This is one of the worst marketing emails I’ve seen in a while:
Priceline.com wants me to fill out a survey for a recent car rental I made through their site. Simple and innocent enough at first glance.
What really bothers me with this email is their reason why I should fill out the survey.
Usually, I hesitate to fill out any survey unless I have had a bad experience. If I’ve had a positive or neutral experience, I usually ignore these unless there is some offer, reward, or benefit for me (i.e. improved customer service in the future).
Priceline.com, on the other hand, says I’ll get “good karma” for filling out their survey. This is a ridiculous marketing message. I’ll give you, a for-profit business, more information to improve and generate more revenue. In return, I get “karma”. Are you kidding me?
Don’t insult me. If they had left this wording off, I might have actually clicked on that brief survey and provided some information. After reading that statement, I was turned off by the approach.
The sad part is that I actually had a great experience renting a car through Priceline and would definitely recommend them to anyone looking to save some money on a car rental.
I know many will read the email and wonder why I’m making an issue of this. It’s simple actually. Effective marketing is about providing benefit to the consumer and not the other way around. I don’t care about the business, I care about myself. Businesses need to remember to use this to their advantage.
There are numerous ways of doing this in Priceline’s case. Lower costs, more options going forward, better shopping experience, or improved customer service would all be relevant to their customers.
As a consumer why should I care whether I’m helping this business?
A more effective approach would have been to distill to a sentence or two why filling out this survey would benefit me and not the business.
Maybe this is simplistic thinking but this idea seems like it would overall be very effective (for priceline). The majority of people aren't as knowledgeable or educated on marketing at all. Most average consumers see this and say, "hey maybe I'll get lucky, maybe something good just may happen to me." Same mindset as the majority of recreational poker players imo. Maybe this one time something good will happen (never does).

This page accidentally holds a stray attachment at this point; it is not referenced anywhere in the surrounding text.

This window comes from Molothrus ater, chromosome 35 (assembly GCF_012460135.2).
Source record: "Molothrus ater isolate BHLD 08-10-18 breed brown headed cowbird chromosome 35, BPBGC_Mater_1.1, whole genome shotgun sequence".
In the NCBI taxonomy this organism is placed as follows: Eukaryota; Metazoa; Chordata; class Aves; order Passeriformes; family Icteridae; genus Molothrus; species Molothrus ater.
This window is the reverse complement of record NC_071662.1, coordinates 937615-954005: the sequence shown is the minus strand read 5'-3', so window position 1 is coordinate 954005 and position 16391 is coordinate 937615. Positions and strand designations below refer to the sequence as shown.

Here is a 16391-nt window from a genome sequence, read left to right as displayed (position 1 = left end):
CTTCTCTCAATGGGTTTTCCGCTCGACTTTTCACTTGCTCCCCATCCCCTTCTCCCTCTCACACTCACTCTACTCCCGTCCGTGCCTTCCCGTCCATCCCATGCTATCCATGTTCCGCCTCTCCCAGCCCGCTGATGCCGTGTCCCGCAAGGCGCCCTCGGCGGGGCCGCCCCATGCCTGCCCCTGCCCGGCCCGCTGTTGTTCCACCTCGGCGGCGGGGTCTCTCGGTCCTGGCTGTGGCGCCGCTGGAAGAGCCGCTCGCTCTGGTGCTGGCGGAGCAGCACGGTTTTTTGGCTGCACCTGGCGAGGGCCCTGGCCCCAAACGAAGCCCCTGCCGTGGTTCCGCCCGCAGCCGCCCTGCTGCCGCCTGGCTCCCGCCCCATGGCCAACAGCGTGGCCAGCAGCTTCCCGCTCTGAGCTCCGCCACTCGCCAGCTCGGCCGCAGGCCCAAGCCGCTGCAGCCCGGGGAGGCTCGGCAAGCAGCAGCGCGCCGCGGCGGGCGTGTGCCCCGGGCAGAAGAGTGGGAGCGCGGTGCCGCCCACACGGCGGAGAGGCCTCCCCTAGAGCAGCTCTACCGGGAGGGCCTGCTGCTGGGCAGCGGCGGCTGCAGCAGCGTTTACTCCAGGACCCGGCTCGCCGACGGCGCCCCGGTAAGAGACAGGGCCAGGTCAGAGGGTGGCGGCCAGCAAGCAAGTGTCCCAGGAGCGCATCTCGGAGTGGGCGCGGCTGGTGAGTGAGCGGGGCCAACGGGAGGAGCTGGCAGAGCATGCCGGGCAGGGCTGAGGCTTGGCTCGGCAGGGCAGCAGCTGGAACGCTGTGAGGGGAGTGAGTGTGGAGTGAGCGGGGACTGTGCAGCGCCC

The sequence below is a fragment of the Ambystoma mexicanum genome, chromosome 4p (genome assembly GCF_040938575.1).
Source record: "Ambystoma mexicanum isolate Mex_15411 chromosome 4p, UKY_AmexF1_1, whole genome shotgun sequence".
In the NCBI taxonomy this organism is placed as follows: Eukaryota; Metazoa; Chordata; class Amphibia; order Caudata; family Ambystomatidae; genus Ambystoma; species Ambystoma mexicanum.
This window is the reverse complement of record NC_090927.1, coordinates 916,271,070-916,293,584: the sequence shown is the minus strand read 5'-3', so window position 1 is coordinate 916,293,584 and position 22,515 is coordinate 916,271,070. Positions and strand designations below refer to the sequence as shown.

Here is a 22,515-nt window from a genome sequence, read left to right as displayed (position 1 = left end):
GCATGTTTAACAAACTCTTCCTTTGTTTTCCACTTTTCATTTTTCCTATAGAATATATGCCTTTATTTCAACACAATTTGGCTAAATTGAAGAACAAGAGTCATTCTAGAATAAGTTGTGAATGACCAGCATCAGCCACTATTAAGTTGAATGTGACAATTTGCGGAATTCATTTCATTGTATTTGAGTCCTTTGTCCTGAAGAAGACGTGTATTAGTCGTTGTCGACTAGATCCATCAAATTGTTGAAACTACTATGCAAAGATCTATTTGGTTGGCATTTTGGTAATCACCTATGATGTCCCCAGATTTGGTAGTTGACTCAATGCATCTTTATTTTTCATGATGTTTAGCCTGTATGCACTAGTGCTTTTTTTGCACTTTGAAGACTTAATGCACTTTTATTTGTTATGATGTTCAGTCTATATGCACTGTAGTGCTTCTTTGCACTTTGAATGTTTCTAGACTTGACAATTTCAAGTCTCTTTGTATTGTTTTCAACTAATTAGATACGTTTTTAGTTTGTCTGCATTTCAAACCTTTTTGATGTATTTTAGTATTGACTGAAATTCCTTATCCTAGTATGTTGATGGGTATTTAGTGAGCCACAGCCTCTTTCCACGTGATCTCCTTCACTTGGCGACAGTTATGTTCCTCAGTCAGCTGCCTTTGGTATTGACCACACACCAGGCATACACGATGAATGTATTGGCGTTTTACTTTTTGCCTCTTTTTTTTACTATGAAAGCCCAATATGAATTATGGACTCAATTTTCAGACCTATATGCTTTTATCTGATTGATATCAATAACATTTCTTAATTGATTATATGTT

Also, for the reasons stated no one ever fills out surveys because there is basically no value unless you're pissed off about something the business did.
But I guess you're arguing for the "marketing benefit to consumers."
Good points. I guess my overall argument is to get people to fill out surveys it usually takes more that the promise of getting lucky!
Hmmm… I wouldn't have even thought about that tag line. But now that you mention it, I agree with your points. The data provided by a survey can be of extreme use to a company … and they are trying to buy the consumer with hopes of kharma? Yeah, they should go back to the drawing boards.
Tom, it's really quite simple. A business only succeeds if it serves it's customers well. It surveys you to discover how it might serve you, and others like you, better. You answer the questions, it makes operational changes to improve its' service, and the consumer (you) get an even better experience next time. Consumer feedback is essential for a company to make product and service improvements. It's win-win. It's Karma!
eMail marketing is VERY effective yet it is always mass emails and often come from “do-not-reply” addresses. These emails also arrive with a red x where there are pictures and then the recipient must right-click to download – this is where over 50% are lost as people hit the delete button.
Seems like WrapMail is the only company that seamlessly focuses on the REGULAR external emails we all send every day:
You have a website.
You send emails.
WrapMail, without installing anything on any desktop or cell phone facilitates:
Every email becomes a showpiece for the organization.
Every employee becomes a marketer.
No other marketing or advertising medium is as targeted as an email between people that know each other (as opposed to mass emails). These emails are always read and typically kept.
WrapMail turns your everyday email into a branding and research tool (yes, the system reports who is clicking on what and when) for your business at a cost of $5 per user per month. That includes the WrapMaker™ where clients make their own wraps.
And……..WrapMail’s show up WITHOUT the red x and message to download images!
I think the word “karma” is a bad idea for a marketing message, it seems like they are scaring the readers to fill up their survey.
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